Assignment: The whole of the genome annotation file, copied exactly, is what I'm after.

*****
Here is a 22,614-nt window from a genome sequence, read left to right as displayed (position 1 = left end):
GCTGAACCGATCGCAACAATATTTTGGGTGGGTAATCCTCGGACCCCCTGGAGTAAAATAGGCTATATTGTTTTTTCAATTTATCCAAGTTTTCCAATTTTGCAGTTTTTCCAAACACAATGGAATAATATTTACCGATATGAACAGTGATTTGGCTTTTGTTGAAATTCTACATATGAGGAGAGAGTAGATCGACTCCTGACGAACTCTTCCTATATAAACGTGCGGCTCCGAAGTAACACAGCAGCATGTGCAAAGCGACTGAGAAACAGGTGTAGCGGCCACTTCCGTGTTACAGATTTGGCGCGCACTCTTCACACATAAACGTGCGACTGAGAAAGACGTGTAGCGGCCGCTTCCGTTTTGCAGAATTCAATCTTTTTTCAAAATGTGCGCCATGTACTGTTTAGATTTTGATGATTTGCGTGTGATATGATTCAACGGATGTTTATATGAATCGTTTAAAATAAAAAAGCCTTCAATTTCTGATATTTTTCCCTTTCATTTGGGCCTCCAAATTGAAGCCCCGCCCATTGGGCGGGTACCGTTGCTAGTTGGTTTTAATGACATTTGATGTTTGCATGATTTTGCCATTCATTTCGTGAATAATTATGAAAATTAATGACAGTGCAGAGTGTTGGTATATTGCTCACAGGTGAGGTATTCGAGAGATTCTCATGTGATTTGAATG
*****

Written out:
Here is a 22,614-nt window from a genome sequence, read left to right as displayed (position 1 = left end):
GCTGAACCGATCGCAACAATATTTTGGGTGGGTAATCCTCGGACCCCCTGGAGTAAAATAGGCTATATTGTTTTTTCAATTTATCCAAGTTTTCCAATTTTGCAGTTTTTCCAAACACAATGGAATAATATTTACCGATATGAACAGTGATTTGGCTTTTGTTGAAATTCTACATATGAGGAGAGAGTAGATCGACTCCTGACGAACTCTTCCTATATAAACGTGCGGCTCCGAAGTAACACAGCAGCATGTGCAAAGCGACTGAGAAACAGGTGTAGCGGCCACTTCCGTGTTACAGATTTGGCGCGCACTCTTCACACATAAACGTGCGACTGAGAAAGACGTGTAGCGGCCGCTTCCGTTTTGCAGAATTCAATCTTTTTTCAAAATGTGCGCCATGTACTGTTTAGATTTTGATGATTTGCGTGTGATATGATTCAACGGATGTTTATATGAATCGTTTAAAATAAAAAAGCCTTCAATTTCTGATATTTTTCCCTTTCATTTGGGCCTCCAAATTGAAGCCCCGCCCATTGGGCGGGTACCGTTGCTAGTTGGTTTTAATGACATTTGATGTTTGCATGATTTTGCCATTCATTTCGTGAATAATTATGAAAATTAATGACAGTGCAGAGTGTTGGTATATTGCTCACAGGTGAGGTATTCGAGAGATTCTCATGTGATTTGAATG